If you’ve read a few blogs or articles on machine learning, data, analytics, or any field related to statistics, you may have come across the terms “frequentist” and “Bayesian”. These terms refer to two different approaches to statistics that, on the surface, seem to be in conflict with one another.
Even after doing a bit of research, it may not be clear to you what the difference is. It wasn’t clear to me. I started to suspect it’s just another mathematicians’ nerd-war over nit-picky details.
Turns out, the difference between the two approaches goes deep, and reflects the assumptions behind the decision we make in everyday life. I’ll try to explain this difference with an example that you might be familiar with.
The normal die
(Note: “die” singular -> “dice” plural)
Suppose you rolled a normal six-sided die. How likely are you to roll a 2?
Most of us would answer this question by looking at the number of sides on the die (in this case, six) and assume it has an equal chance of turning up any of the sides. There are six sides, one of the sides is a 2, so roughly one out of every six times you rolled you’d get a 2.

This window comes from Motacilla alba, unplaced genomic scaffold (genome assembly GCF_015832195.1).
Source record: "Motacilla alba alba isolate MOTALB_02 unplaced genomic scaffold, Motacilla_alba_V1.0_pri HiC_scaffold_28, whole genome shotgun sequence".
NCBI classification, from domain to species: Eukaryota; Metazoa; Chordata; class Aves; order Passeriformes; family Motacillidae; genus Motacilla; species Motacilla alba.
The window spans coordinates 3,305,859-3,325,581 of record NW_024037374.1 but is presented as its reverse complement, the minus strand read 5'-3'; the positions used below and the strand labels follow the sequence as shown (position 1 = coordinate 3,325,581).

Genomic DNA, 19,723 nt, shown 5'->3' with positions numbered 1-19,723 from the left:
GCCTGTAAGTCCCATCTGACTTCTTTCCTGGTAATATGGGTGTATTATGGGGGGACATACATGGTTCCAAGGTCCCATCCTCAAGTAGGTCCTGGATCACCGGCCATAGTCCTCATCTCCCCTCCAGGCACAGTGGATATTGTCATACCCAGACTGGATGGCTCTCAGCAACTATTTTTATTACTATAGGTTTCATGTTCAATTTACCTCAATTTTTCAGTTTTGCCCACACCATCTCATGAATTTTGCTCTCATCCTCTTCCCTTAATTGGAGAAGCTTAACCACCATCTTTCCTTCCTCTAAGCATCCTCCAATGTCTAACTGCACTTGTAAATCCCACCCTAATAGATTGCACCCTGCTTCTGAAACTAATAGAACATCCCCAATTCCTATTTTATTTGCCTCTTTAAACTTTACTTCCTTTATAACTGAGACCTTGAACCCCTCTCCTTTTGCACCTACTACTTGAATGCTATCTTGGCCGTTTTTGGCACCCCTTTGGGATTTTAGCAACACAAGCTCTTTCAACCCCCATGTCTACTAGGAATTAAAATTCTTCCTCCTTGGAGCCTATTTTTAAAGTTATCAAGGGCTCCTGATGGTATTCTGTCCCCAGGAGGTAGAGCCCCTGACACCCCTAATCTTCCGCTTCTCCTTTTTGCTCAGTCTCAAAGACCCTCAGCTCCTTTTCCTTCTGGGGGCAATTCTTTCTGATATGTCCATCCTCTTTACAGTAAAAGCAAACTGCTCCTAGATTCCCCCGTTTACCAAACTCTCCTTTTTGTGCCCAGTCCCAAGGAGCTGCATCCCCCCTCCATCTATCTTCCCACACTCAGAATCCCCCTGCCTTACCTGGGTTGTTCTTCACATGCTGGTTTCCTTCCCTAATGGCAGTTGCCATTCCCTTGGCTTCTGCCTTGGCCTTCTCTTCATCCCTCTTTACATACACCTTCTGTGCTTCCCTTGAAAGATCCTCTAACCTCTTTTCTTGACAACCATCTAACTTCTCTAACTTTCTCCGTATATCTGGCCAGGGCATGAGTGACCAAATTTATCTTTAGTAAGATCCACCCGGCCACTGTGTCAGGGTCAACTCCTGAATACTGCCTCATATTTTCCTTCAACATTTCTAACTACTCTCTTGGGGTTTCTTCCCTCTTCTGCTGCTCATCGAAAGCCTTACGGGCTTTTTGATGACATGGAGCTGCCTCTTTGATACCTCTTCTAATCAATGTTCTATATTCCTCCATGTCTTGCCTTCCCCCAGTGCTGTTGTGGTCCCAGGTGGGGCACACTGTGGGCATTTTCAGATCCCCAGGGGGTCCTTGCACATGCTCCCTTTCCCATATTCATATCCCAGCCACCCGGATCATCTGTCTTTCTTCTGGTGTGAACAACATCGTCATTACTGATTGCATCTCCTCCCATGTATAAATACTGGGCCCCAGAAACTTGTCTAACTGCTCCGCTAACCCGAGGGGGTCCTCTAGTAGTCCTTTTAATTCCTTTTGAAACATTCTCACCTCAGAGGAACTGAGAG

This thinking seems intuitively correct. If I had to bet money on these dice rolls, I’d have a rough idea of how much money I’d lose or win over time based on the number of sides the die had. If 5 of my friends and I were betting on the outcome of the roll, and we each had to pick a side to bet on, unless I were superstitious (or suspected my friends of cheating) I’d have no practical reason to pick one number over any of the others.
The faulty die
What if I told you now that when the die was being made in the factory, it was made faulty? Not intentionally, mind you; these aren’t cheater’s dice. They’re just weird, irregular.
Now, if I asked you what the odds are that any roll would turn up a 2, what would your answer be?